Arrington De Dionyso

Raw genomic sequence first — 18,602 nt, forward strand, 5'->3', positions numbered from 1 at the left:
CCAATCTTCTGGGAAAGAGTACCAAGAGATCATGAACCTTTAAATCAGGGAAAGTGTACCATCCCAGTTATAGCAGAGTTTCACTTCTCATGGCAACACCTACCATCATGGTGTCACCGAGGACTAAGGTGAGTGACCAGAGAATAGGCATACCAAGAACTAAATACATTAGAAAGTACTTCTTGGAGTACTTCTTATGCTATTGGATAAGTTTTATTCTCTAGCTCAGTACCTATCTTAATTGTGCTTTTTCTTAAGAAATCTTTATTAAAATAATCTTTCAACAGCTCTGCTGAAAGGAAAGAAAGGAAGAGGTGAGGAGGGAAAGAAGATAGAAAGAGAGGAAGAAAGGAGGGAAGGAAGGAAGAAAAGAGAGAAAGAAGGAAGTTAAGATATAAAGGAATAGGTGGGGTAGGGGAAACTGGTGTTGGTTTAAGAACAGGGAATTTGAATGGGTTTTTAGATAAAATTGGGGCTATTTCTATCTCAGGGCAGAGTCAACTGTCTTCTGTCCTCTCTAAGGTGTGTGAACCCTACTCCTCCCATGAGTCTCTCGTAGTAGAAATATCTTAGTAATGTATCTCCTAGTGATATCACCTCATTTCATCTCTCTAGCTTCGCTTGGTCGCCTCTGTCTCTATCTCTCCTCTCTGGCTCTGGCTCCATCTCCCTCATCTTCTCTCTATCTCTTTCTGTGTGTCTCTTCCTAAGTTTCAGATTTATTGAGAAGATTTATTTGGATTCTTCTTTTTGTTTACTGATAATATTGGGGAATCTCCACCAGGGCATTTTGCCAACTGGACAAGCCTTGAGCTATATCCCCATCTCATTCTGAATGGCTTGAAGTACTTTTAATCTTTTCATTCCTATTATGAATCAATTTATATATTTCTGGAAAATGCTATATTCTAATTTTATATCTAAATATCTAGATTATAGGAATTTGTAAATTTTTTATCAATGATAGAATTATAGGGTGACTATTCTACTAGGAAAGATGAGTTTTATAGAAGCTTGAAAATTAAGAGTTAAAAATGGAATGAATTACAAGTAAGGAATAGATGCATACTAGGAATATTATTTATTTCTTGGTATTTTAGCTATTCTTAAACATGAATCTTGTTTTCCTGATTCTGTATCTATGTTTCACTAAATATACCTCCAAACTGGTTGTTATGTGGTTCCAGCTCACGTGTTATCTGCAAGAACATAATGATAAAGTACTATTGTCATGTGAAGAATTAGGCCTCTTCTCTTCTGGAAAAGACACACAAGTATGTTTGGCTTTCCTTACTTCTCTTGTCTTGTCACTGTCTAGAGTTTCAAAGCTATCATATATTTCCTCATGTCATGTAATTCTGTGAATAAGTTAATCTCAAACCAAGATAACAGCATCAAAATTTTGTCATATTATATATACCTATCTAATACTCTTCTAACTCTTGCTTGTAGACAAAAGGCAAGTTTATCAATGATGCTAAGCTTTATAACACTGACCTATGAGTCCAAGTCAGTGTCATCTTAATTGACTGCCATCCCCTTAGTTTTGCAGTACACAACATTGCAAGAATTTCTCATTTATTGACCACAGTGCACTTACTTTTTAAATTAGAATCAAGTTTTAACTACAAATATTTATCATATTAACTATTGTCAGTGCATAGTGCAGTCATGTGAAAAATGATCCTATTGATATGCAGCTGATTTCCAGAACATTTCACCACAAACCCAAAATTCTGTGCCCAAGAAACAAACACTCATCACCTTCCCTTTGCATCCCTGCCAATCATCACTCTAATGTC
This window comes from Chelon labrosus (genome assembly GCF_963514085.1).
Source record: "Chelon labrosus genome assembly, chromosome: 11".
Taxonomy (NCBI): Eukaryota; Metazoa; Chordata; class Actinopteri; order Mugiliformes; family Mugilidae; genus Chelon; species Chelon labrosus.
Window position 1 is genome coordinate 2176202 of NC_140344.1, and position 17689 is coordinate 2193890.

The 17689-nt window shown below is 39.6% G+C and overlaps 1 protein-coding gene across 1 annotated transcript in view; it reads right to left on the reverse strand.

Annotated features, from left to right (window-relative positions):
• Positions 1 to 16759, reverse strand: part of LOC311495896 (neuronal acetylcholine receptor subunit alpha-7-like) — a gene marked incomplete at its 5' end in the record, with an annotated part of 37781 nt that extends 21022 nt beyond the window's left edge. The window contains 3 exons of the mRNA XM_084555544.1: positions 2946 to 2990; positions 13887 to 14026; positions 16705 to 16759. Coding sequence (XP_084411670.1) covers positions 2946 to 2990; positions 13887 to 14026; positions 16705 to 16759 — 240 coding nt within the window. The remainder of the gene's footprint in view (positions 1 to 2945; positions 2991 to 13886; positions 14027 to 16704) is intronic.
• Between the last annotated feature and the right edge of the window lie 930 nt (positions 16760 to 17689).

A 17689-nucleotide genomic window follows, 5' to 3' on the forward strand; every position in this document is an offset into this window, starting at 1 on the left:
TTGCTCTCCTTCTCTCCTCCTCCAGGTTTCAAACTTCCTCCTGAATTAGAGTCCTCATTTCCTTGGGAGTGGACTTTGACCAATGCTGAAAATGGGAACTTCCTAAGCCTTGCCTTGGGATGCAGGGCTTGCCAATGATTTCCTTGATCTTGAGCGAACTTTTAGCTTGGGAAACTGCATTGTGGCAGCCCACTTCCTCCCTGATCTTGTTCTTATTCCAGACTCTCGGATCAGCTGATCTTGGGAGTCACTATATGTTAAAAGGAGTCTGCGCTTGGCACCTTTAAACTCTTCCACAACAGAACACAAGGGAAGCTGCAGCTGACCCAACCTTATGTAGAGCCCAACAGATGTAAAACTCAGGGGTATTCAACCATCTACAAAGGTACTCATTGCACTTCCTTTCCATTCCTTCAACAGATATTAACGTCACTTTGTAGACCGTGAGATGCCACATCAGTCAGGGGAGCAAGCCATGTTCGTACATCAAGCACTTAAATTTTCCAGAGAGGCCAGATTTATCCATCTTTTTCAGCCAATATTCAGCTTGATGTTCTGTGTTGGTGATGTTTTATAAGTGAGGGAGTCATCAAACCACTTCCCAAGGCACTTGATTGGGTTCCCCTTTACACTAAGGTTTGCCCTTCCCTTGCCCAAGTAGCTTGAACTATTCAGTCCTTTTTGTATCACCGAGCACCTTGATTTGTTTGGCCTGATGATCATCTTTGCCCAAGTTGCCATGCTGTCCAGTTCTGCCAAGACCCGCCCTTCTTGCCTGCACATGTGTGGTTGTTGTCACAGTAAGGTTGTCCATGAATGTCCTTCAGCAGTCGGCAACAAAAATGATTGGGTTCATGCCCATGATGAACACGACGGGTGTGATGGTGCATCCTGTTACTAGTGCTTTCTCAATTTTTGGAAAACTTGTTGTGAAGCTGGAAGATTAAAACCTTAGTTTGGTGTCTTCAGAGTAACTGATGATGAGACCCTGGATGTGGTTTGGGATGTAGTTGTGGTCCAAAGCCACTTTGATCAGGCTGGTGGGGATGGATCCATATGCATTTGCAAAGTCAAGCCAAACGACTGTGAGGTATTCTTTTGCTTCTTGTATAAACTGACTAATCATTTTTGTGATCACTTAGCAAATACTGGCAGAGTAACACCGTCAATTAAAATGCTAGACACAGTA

When Arrington De Dionyso formed Old Time Relijun in the late '90s, the group's reliance on the deconstructive glee of free jazz and the mutant skronk of Captain Beefheart was a bracing formula. But over the years, De Dionyso has proven to be more than a mere dabbler in the avant-garde; while Old Time Relijun has continued to release excellent, forward-reaching albums, its frontman has maintained a parallel career as a solo artist steeped in everything from Tuvan throat singing to shamanic mysticism. His most recent solo full-length, 2009's Malaikat Dan Singa, is a showdown between bass clarinet, jaw harp and De Dionyso's own guttural, primordial voice. Like a wizard casting spells in some esoteric tongue, De Dionyso taps into the types of wild and dreamlike expression that make ethnomusicologists cream their jeans — but there's enough of a root in modern improv to make the whole performance a thing of timeless beauty, earthiness and strangeness.
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